Afterthoughts: the Texas Textbook Travesty

THIS is a sampler from various newspapers which have commented about the recent activities of the Texas State Board of Education. In all excerpts which follow, the bold was added by us:

From Don’t sweat curriculum (un)civil war in the Houston Chronicle:

Mark Twain never met the Texas State Board of Education, but he had their number. “In the beginning God created monkeys, that was for practice,” Twain wrote. “Then He created school boards.”

The SBOE, which represents Texas’ best argument against the theory of intelligent design, spent the week engaged in a marathon of juvenile argument over what should be included in school curriculums and, therefore, textbooks.

Not much news there, but those were two good observations. Moving along, we see In Texas, social studies textbooks get a conservative make-over in the Christian Science Monitor:

Other states are watching closely. A state senate committee in California has passed a bill that would ensure no California textbooks contain any Texas-driven changes.

We’d like all the other states to consider such a law, especially regarding the Texas science standards. If this bill gets passed in California, we’ll certainly hear about it.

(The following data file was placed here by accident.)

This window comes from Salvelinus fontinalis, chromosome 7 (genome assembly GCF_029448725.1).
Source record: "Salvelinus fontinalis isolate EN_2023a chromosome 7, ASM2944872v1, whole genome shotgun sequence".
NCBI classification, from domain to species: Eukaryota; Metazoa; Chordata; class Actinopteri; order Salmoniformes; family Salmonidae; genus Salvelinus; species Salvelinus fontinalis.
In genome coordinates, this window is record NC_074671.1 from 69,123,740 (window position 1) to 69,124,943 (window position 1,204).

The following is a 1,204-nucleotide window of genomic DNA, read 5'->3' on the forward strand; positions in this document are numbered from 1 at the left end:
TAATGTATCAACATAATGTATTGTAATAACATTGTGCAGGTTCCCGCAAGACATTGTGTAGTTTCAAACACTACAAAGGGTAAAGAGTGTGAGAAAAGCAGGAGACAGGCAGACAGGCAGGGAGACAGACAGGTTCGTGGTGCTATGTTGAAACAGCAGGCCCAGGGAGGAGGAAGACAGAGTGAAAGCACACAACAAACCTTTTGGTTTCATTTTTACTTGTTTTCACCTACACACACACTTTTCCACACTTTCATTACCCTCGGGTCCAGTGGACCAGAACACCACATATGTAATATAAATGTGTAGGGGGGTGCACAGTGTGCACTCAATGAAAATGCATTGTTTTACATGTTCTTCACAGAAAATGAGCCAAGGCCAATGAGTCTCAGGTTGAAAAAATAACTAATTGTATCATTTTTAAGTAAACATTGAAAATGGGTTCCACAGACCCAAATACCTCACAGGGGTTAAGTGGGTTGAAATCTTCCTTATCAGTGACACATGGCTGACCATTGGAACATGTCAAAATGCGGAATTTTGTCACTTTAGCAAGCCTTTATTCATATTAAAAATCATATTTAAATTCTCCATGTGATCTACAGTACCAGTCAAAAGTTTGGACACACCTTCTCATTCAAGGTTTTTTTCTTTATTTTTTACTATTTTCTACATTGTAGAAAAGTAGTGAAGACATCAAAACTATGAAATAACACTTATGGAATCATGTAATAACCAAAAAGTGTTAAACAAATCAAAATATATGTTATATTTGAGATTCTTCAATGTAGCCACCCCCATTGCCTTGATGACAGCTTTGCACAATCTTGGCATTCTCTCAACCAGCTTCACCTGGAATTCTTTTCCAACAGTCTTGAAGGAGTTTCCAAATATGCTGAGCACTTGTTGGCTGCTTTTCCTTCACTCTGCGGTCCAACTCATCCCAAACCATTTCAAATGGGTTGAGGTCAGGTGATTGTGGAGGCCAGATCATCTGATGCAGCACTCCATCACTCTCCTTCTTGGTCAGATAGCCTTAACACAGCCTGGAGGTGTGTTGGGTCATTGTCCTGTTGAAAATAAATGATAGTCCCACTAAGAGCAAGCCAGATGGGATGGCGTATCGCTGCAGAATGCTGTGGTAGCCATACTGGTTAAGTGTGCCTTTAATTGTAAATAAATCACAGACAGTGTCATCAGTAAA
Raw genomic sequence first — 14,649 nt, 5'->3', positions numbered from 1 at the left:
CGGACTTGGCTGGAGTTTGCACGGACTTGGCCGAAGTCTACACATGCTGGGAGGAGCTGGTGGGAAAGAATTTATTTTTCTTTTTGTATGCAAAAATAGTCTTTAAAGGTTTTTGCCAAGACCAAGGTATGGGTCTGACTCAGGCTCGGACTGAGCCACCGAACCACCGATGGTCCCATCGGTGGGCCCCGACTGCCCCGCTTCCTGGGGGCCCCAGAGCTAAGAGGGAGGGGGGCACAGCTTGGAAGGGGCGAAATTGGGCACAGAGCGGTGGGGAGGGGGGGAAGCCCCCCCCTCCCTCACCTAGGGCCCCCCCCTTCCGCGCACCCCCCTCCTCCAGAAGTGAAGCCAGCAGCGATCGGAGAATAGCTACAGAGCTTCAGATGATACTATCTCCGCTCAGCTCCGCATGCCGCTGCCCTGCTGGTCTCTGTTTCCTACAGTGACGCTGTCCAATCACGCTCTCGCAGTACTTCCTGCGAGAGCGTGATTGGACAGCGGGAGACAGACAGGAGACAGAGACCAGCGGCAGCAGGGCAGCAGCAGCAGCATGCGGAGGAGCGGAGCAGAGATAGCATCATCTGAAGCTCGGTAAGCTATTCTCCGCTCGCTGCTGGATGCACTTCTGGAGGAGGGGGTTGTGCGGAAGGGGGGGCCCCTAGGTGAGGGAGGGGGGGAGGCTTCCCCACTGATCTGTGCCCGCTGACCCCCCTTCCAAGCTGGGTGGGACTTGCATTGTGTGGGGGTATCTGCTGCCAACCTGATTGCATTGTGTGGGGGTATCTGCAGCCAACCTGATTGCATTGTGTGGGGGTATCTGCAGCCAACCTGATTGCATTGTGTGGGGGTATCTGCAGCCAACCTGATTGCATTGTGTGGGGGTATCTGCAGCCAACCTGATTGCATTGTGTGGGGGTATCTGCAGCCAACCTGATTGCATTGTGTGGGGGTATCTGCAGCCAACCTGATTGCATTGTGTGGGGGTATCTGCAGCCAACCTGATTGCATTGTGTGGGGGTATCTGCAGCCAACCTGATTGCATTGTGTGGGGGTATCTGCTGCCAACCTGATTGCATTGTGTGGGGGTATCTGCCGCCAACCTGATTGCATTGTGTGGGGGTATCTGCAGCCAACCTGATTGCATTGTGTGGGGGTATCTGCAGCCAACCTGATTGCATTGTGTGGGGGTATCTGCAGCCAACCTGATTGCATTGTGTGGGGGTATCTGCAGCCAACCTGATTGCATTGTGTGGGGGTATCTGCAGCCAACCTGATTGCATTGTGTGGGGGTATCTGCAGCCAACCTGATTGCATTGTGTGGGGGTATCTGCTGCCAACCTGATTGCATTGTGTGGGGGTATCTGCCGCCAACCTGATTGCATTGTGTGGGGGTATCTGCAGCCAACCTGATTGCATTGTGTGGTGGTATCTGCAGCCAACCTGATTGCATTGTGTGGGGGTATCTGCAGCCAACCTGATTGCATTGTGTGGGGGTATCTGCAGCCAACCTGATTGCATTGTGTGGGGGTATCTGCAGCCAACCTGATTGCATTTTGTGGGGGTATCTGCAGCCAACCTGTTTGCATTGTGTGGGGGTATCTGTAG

The last paper in today’s round up is the Dallas Morning News. Their article is titled More conservative textbook curriculum OK’d:

Democratic lawmakers and other critics have suggested that when a new board of education takes office in January – after two social conservatives have been replaced by more moderate members – the board should reconsider the standards and make substantial changes.

Asked about that possibility, McLeroy said there is nothing to prohibit such a move, but he contended that “when people look at what we’ve done, they won’t find much to change.”

Most experts say it is unlikely that the board will revisit the social studies curriculum – unless Democrat Bill White wins the governor’s race this fall. If that happens, White would appoint the education board chairman, who controls the panel’s agenda and could put the issue back before the board next year.

Change is unlikely if Gov. Rick Perry wins re-election.

That same article discusses the two items about which we’ve been most interested since last year’s anti-science insanity: (1) Thomas Jefferson and the Enlightenment; and (2) separation of church and state:

Board member Cynthia Dunbar, R-Richmond, another social conservative, opened Friday’s board meeting with an invocation that referred to the U.S. and its history as a “Christian land governed by Christian principles.”

“I believe no one can read the history of our country without realizing that the Good Book and the spirit of the savior have from the beginning been our guiding geniuses,” she said.

Were it not for the fact that we’ve been following events in Texas for more than a year, we’d assume that Dunbar is by far the biggest idiot in that state. But we’ve learned that she’s just one of many.